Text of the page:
A Cow from Montana

Montana Moo-ves toward more Beef Exports

Japan

A new agreement signed in May between the United States and Japan has lifted restrictions on beef imports, potentially leading to a $200 million annual increase in US exports of the product. Montana in particular—a state with nearly 3 cows per person living there—stands to benefit. The lifting of the restrictions, originally put in place due to concerns over mad cow disease, may help Montana cattle ranchers expand their businesses and grow Montana’s agriculture sector.

This lifting of restrictions was coupled with a decrease in tariffs and US Trade Representative Robert Lighthizer recently announced that he hoped to soon convince Japan to make tariff reductions on wheat imports as well. This would further help Montana’s economy as it gains easier access to a foreign market. In 2017 Montana exported over $106 million worth of goods to Japan, the majority of which were agricultural products.

Aside from the millions of dollars in exports and over 1000 jobs supported by exports to Japan, Montana also has cultural ties with the country. The state recently marked the 35th anniversary with its Japanese sister prefecture, Kumamoto, with a celebration that included many Japanese visitors and a performance by the Missoula children’s theater group. The town of Livingston is also a sister city with Naganohara, Japan.

Mike Mansfield, a former US senator from Montana and later the longest-serving US ambassador to Japan, worked hard to forge bonds between Japan and his home state. It was due to his efforts that the sister-state relationship was established. During his time as ambassador, Mansfield referred to the US-Japan relationship as the most important bilateral relationship in the world.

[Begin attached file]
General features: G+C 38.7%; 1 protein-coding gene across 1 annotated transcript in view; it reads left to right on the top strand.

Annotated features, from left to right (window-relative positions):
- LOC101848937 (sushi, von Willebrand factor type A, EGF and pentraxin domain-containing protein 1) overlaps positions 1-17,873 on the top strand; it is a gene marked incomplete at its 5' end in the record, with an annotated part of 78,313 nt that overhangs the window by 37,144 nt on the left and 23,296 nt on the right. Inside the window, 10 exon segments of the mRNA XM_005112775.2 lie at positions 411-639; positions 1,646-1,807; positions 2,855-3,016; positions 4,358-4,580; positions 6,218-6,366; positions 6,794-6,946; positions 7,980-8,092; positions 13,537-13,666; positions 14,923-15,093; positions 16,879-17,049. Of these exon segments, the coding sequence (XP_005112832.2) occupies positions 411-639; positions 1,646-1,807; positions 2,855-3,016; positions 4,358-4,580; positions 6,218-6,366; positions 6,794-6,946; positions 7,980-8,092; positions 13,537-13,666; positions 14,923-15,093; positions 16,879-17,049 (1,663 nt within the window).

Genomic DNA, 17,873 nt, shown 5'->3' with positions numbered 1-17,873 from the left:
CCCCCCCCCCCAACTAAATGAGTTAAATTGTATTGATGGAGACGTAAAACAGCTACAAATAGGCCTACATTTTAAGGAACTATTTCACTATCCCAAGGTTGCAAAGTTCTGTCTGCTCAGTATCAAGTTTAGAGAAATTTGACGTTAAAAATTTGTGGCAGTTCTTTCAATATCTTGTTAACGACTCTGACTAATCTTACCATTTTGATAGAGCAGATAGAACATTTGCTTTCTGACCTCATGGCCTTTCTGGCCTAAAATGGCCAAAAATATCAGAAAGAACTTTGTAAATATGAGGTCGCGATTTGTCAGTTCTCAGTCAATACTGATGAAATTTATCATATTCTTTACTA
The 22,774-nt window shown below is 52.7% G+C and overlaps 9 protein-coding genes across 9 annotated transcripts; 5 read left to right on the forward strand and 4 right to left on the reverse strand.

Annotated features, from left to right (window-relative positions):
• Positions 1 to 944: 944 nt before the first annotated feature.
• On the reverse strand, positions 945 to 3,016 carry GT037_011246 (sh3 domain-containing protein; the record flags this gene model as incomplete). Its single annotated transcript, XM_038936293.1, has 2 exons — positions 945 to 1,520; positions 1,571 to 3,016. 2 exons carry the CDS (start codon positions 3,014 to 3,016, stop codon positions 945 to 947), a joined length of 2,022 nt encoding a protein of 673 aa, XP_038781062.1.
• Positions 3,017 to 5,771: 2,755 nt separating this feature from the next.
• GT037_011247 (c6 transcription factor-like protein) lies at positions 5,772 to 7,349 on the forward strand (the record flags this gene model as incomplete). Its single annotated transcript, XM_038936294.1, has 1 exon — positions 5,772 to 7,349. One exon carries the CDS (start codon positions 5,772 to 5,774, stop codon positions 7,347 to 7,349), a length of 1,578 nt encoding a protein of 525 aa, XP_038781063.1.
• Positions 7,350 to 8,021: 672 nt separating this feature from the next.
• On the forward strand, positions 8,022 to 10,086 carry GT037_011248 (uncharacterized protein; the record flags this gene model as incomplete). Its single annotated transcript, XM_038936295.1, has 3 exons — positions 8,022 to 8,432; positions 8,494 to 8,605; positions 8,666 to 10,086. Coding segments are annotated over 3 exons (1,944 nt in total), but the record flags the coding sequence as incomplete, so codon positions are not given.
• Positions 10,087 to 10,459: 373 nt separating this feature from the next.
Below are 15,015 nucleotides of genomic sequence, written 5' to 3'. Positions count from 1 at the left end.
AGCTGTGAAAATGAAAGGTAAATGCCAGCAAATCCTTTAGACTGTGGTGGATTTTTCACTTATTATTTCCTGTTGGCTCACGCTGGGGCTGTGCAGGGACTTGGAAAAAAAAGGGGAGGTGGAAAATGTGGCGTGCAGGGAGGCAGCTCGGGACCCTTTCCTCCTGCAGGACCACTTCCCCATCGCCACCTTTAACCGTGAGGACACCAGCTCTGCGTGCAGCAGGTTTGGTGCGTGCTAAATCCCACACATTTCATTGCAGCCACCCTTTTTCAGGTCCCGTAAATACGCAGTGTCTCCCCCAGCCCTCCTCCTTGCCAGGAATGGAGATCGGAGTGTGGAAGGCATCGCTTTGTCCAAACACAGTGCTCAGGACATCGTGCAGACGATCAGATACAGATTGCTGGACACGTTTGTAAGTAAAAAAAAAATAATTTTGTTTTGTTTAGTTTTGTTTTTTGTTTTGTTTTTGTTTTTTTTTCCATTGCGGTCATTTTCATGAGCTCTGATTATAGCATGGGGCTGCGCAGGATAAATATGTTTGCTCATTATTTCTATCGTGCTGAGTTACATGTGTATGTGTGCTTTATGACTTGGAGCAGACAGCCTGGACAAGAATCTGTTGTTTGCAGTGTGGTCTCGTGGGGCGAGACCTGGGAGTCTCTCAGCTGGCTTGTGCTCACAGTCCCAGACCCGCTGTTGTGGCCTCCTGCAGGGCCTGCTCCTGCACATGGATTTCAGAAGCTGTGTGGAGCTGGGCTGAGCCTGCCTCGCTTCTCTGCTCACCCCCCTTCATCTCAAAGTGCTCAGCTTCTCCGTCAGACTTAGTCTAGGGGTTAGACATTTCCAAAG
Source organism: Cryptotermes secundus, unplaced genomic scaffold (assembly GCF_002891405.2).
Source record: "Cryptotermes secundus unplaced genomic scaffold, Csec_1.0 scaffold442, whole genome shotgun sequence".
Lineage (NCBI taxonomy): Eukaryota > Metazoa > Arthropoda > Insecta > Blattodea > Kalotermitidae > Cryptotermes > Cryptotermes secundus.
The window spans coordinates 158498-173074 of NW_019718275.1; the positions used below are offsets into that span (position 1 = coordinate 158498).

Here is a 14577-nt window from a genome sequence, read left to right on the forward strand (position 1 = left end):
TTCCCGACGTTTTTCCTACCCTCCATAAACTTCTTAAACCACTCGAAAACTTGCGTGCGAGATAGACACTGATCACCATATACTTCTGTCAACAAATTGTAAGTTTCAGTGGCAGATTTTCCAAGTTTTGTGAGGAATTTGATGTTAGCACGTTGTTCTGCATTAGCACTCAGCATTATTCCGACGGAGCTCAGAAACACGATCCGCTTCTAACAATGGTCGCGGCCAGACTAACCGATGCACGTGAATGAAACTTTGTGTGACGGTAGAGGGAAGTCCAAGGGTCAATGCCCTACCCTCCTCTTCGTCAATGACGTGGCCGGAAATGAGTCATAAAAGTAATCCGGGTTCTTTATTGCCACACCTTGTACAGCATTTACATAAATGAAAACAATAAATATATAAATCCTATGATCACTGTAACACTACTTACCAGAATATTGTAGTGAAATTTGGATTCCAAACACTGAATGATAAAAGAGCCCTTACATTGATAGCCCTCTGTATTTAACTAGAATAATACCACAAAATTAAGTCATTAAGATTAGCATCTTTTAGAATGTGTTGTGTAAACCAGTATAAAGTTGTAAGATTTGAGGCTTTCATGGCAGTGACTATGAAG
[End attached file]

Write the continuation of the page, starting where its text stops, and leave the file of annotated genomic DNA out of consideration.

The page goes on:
After he retired, the Mike Mansfield Fellowship Program for federal employees was established by legislation in the US Congress in his honor. This program gives federal employees the chance to travel to Japan to learn the language and get professional training at a position in the Japanese government. The program has just announced its 24th group of Mansfield fellows. Montanans from politicians like Mansfield to regular farmers and children’s theater group members have kept the ties between Japan and Montana strong.



Mark Witzke is a participant in the East-West Center in Washington’s Young Professionals Program. He is also a graduate student studying international politics at UC San Diego's School of Global Policy and the editor in chief of the school's China Focus blog.